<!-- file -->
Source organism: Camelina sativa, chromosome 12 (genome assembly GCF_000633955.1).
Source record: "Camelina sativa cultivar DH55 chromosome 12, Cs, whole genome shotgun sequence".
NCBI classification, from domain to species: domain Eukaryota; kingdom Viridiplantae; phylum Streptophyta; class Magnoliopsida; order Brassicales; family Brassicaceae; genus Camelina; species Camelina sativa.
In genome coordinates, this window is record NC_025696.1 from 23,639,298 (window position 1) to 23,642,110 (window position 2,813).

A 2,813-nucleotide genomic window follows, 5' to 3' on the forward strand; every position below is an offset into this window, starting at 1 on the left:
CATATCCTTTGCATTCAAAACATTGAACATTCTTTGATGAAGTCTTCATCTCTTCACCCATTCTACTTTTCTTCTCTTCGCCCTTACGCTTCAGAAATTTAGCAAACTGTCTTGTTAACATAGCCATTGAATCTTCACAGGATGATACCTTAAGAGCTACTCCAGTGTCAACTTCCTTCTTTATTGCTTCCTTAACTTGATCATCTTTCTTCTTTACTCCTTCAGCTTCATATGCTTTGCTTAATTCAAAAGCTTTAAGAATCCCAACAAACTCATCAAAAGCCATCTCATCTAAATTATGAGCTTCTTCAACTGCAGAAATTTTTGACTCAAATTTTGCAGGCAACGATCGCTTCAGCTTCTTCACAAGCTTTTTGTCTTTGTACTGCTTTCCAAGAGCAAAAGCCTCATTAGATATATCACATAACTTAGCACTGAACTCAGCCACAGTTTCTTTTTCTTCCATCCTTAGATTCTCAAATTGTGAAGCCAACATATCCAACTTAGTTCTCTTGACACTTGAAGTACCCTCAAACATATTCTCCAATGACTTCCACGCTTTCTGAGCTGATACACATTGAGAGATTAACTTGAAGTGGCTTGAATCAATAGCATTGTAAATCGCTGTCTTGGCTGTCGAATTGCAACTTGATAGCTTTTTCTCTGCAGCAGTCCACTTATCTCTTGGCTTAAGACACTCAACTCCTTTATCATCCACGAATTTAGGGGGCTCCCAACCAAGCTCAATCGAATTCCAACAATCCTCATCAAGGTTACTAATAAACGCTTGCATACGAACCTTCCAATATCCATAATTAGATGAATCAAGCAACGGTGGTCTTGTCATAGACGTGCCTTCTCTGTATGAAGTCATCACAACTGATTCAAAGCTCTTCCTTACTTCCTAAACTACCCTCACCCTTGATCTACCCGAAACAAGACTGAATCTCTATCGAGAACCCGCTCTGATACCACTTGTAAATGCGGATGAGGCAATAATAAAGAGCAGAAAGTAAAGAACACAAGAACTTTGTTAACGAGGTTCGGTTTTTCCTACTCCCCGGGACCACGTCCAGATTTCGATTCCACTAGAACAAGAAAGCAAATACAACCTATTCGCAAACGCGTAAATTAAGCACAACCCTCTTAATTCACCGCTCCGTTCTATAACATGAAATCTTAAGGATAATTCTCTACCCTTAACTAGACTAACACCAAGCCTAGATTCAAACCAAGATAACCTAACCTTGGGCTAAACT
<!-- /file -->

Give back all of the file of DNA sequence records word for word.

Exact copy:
Source organism: Camelina sativa, chromosome 12 (genome assembly GCF_000633955.1).
Source record: "Camelina sativa cultivar DH55 chromosome 12, Cs, whole genome shotgun sequence".
NCBI classification, from domain to species: domain Eukaryota; kingdom Viridiplantae; phylum Streptophyta; class Magnoliopsida; order Brassicales; family Brassicaceae; genus Camelina; species Camelina sativa.
In genome coordinates, this window is record NC_025696.1 from 23,639,298 (window position 1) to 23,642,110 (window position 2,813).

A 2,813-nucleotide genomic window follows, 5' to 3' on the forward strand; every position below is an offset into this window, starting at 1 on the left:
CATATCCTTTGCATTCAAAACATTGAACATTCTTTGATGAAGTCTTCATCTCTTCACCCATTCTACTTTTCTTCTCTTCGCCCTTACGCTTCAGAAATTTAGCAAACTGTCTTGTTAACATAGCCATTGAATCTTCACAGGATGATACCTTAAGAGCTACTCCAGTGTCAACTTCCTTCTTTATTGCTTCCTTAACTTGATCATCTTTCTTCTTTACTCCTTCAGCTTCATATGCTTTGCTTAATTCAAAAGCTTTAAGAATCCCAACAAACTCATCAAAAGCCATCTCATCTAAATTATGAGCTTCTTCAACTGCAGAAATTTTTGACTCAAATTTTGCAGGCAACGATCGCTTCAGCTTCTTCACAAGCTTTTTGTCTTTGTACTGCTTTCCAAGAGCAAAAGCCTCATTAGATATATCACATAACTTAGCACTGAACTCAGCCACAGTTTCTTTTTCTTCCATCCTTAGATTCTCAAATTGTGAAGCCAACATATCCAACTTAGTTCTCTTGACACTTGAAGTACCCTCAAACATATTCTCCAATGACTTCCACGCTTTCTGAGCTGATACACATTGAGAGATTAACTTGAAGTGGCTTGAATCAATAGCATTGTAAATCGCTGTCTTGGCTGTCGAATTGCAACTTGATAGCTTTTTCTCTGCAGCAGTCCACTTATCTCTTGGCTTAAGACACTCAACTCCTTTATCATCCACGAATTTAGGGGGCTCCCAACCAAGCTCAATCGAATTCCAACAATCCTCATCAAGGTTACTAATAAACGCTTGCATACGAACCTTCCAATATCCATAATTAGATGAATCAAGCAACGGTGGTCTTGTCATAGACGTGCCTTCTCTGTATGAAGTCATCACAACTGATTCAAAGCTCTTCCTTACTTCCTAAACTACCCTCACCCTTGATCTACCCGAAACAAGACTGAATCTCTATCGAGAACCCGCTCTGATACCACTTGTAAATGCGGATGAGGCAATAATAAAGAGCAGAAAGTAAAGAACACAAGAACTTTGTTAACGAGGTTCGGTTTTTCCTACTCCCCGGGACCACGTCCAGATTTCGATTCCACTAGAACAAGAAAGCAAATACAACCTATTCGCAAACGCGTAAATTAAGCACAACCCTCTTAATTCACCGCTCCGTTCTATAACATGAAATCTTAAGGATAATTCTCTACCCTTAACTAGACTAACACCAAGCCTAGATTCAAACCAAGATAACCTAACCTTGGGCTAAACT